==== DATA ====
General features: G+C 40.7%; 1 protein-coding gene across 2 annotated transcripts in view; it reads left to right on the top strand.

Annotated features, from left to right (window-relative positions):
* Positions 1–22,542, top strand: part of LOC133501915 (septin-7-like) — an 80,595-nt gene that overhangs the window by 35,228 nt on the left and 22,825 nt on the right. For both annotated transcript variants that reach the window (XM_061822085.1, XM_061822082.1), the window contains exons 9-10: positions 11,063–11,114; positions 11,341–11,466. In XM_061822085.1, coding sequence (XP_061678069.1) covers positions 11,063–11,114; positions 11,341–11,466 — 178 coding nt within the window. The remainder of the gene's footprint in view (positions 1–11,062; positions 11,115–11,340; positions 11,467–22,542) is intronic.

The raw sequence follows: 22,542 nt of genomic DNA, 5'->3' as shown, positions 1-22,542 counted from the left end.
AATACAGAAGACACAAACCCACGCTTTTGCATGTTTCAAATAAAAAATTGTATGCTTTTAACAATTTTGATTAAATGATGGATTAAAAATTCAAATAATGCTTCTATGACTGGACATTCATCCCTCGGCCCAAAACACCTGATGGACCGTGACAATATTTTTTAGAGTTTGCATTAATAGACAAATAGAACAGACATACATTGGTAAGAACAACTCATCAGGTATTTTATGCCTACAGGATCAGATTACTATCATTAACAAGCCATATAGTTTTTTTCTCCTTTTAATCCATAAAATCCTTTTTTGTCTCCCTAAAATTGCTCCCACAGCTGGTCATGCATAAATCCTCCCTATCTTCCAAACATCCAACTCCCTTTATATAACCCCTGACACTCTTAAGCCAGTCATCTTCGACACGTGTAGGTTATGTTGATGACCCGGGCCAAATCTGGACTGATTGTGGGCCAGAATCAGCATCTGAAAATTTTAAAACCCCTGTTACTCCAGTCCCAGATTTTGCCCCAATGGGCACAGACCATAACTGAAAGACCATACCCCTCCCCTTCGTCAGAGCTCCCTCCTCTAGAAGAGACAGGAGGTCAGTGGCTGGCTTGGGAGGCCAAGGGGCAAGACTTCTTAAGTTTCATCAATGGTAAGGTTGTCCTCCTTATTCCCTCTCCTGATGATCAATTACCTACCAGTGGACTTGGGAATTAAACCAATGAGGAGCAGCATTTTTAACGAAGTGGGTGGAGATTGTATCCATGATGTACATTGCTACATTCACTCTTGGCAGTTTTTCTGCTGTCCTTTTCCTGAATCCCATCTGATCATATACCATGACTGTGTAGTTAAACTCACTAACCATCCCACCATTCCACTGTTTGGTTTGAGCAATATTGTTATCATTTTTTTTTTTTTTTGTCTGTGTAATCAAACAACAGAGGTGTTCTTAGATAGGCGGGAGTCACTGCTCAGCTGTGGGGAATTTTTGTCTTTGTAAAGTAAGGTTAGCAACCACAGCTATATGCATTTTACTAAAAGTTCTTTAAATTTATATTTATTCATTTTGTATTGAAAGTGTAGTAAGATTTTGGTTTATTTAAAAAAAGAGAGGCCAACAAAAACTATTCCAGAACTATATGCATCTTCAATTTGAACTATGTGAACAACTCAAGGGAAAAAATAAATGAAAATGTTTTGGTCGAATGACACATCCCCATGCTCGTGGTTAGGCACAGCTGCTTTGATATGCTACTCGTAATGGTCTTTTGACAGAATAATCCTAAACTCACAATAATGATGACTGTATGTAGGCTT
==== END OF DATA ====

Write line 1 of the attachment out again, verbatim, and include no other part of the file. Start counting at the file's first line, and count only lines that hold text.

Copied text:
General features: G+C 40.7%; 1 protein-coding gene across 2 annotated transcripts in view; it reads left to right on the top strand.